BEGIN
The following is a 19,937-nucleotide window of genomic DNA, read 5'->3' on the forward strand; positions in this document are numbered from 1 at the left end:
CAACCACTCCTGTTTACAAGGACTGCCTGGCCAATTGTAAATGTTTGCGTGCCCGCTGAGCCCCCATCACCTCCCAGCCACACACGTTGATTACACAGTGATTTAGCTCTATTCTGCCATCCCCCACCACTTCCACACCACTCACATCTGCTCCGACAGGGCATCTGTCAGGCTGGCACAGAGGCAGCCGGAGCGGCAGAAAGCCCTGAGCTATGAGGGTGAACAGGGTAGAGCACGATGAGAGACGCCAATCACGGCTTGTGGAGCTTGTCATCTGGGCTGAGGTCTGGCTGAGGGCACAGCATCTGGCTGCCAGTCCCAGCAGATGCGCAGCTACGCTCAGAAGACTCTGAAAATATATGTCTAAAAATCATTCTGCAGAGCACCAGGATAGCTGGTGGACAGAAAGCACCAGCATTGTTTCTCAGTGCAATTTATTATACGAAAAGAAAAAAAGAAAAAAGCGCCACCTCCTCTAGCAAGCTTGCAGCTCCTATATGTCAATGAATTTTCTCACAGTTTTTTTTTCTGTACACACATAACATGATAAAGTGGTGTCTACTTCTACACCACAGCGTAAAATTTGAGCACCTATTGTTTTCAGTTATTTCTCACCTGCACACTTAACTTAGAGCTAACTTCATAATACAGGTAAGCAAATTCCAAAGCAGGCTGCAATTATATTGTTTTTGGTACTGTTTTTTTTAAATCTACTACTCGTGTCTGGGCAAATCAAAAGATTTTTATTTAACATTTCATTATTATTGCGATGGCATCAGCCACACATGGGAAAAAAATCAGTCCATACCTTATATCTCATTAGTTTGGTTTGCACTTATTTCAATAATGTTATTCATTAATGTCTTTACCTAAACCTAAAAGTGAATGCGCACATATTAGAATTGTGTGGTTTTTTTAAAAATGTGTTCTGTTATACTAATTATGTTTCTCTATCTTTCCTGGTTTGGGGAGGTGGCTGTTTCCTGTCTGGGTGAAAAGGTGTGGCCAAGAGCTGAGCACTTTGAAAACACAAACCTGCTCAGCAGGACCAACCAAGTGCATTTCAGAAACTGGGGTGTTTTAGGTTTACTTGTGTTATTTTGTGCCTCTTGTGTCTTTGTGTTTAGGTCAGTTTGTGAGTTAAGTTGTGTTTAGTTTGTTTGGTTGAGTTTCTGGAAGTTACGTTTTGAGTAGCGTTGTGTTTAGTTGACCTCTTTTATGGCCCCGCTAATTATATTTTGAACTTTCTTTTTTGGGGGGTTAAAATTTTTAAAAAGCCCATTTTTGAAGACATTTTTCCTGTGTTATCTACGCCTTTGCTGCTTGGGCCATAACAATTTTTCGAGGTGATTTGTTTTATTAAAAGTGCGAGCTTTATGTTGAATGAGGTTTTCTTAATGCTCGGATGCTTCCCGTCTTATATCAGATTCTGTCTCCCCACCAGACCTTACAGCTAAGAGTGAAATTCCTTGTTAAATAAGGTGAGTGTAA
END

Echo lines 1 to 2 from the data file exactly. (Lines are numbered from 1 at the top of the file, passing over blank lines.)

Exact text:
The following is a 19,937-nucleotide window of genomic DNA, read 5'->3' on the forward strand; positions in this document are numbered from 1 at the left end:
CAACCACTCCTGTTTACAAGGACTGCCTGGCCAATTGTAAATGTTTGCGTGCCCGCTGAGCCCCCATCACCTCCCAGCCACACACGTTGATTACACAGTGATTTAGCTCTATTCTGCCATCCCCCACCACTTCCACACCACTCACATCTGCTCCGACAGGGCATCTGTCAGGCTGGCACAGAGGCAGCCGGAGCGGCAGAAAGCCCTGAGCTATGAGGGTGAACAGGGTAGAGCACGATGAGAGACGCCAATCACGGCTTGTGGAGCTTGTCATCTGGGCTGAGGTCTGGCTGAGGGCACAGCATCTGGCTGCCAGTCCCAGCAGATGCGCAGCTACGCTCAGAAGACTCTGAAAATATATGTCTAAAAATCATTCTGCAGAGCACCAGGATAGCTGGTGGACAGAAAGCACCAGCATTGTTTCTCAGTGCAATTTATTATACGAAAAGAAAAAAAGAAAAAAGCGCCACCTCCTCTAGCAAGCTTGCAGCTCCTATATGTCAATGAATTTTCTCACAGTTTTTTTTTCTGTACACACATAACATGATAAAGTGGTGTCTACTTCTACACCACAGCGTAAAATTTGAGCACCTATTGTTTTCAGTTATTTCTCACCTGCACACTTAACTTAGAGCTAACTTCATAATACAGGTAAGCAAATTCCAAAGCAGGCTGCAATTATATTGTTTTTGGTACTGTTTTTTTTAAATCTACTACTCGTGTCTGGGCAAATCAAAAGATTTTTATTTAACATTTCATTATTATTGCGATGGCATCAGCCACACATGGGAAAAAAATCAGTCCATACCTTATATCTCATTAGTTTGGTTTGCACTTATTTCAATAATGTTATTCATTAATGTCTTTACCTAAACCTAAAAGTGAATGCGCACATATTAGAATTGTGTGGTTTTTTTAAAAATGTGTTCTGTTATACTAATTATGTTTCTCTATCTTTCCTGGTTTGGGGAGGTGGCTGTTTCCTGTCTGGGTGAAAAGGTGTGGCCAAGAGCTGAGCACTTTGAAAACACAAACCTGCTCAGCAGGACCAACCAAGTGCATTTCAGAAACTGGGGTGTTTTAGGTTTACTTGTGTTATTTTGTGCCTCTTGTGTCTTTGTGTTTAGGTCAGTTTGTGAGTTAAGTTGTGTTTAGTTTGTTTGGTTGAGTTTCTGGAAGTTACGTTTTGAGTAGCGTTGTGTTTAGTTGACCTCTTTTATGGCCCCGCTAATTATATTTTGAACTTTCTTTTTTGGGGGGTTAAAATTTTTAAAAAGCCCATTTTTGAAGACATTTTTCCTGTGTTATCTACGCCTTTGCTGCTTGGGCCATAACAATTTTTCGAGGTGATTTGTTTTATTAAAAGTGCGAGCTTTATGTTGAATGAGGTTTTCTTAATGCTCGGATGCTTCCCGTCTTATATCAGATTCTGTCTCCCCACCAGACCTTACAGCTAAGAGTGAAATTCCTTGTTAAATAAGGTGAGTGTAA